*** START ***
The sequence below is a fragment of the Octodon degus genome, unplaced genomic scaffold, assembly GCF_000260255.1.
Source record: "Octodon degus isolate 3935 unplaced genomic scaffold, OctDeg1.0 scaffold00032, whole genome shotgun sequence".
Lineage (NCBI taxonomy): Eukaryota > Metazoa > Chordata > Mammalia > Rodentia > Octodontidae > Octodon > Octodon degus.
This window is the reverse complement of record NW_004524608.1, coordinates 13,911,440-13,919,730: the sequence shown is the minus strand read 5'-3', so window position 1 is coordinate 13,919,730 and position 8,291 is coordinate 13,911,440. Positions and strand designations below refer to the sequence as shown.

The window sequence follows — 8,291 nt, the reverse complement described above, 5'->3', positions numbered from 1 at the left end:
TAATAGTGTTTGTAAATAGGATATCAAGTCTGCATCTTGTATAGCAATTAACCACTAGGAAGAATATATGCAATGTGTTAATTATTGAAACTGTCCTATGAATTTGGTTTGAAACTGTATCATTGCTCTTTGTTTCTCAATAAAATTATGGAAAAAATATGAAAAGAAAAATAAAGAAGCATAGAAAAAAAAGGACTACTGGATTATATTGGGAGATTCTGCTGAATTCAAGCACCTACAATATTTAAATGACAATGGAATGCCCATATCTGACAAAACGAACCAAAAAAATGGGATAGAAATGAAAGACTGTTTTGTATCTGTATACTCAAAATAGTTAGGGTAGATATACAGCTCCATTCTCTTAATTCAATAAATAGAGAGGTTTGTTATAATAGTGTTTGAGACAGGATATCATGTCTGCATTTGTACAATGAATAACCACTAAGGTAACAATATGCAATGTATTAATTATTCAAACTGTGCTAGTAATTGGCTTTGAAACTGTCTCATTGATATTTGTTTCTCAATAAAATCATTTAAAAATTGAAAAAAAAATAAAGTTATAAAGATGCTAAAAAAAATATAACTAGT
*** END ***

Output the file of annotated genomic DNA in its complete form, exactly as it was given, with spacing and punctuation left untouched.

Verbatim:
The sequence below is a fragment of the Octodon degus genome, unplaced genomic scaffold, assembly GCF_000260255.1.
Source record: "Octodon degus isolate 3935 unplaced genomic scaffold, OctDeg1.0 scaffold00032, whole genome shotgun sequence".
Lineage (NCBI taxonomy): Eukaryota > Metazoa > Chordata > Mammalia > Rodentia > Octodontidae > Octodon > Octodon degus.
This window is the reverse complement of record NW_004524608.1, coordinates 13,911,440-13,919,730: the sequence shown is the minus strand read 5'-3', so window position 1 is coordinate 13,919,730 and position 8,291 is coordinate 13,911,440. Positions and strand designations below refer to the sequence as shown.

The window sequence follows — 8,291 nt, the reverse complement described above, 5'->3', positions numbered from 1 at the left end:
TAATAGTGTTTGTAAATAGGATATCAAGTCTGCATCTTGTATAGCAATTAACCACTAGGAAGAATATATGCAATGTGTTAATTATTGAAACTGTCCTATGAATTTGGTTTGAAACTGTATCATTGCTCTTTGTTTCTCAATAAAATTATGGAAAAAATATGAAAAGAAAAATAAAGAAGCATAGAAAAAAAAGGACTACTGGATTATATTGGGAGATTCTGCTGAATTCAAGCACCTACAATATTTAAATGACAATGGAATGCCCATATCTGACAAAACGAACCAAAAAAATGGGATAGAAATGAAAGACTGTTTTGTATCTGTATACTCAAAATAGTTAGGGTAGATATACAGCTCCATTCTCTTAATTCAATAAATAGAGAGGTTTGTTATAATAGTGTTTGAGACAGGATATCATGTCTGCATTTGTACAATGAATAACCACTAAGGTAACAATATGCAATGTATTAATTATTCAAACTGTGCTAGTAATTGGCTTTGAAACTGTCTCATTGATATTTGTTTCTCAATAAAATCATTTAAAAATTGAAAAAAAAATAAAGTTATAAAGATGCTAAAAAAAATATAACTAGT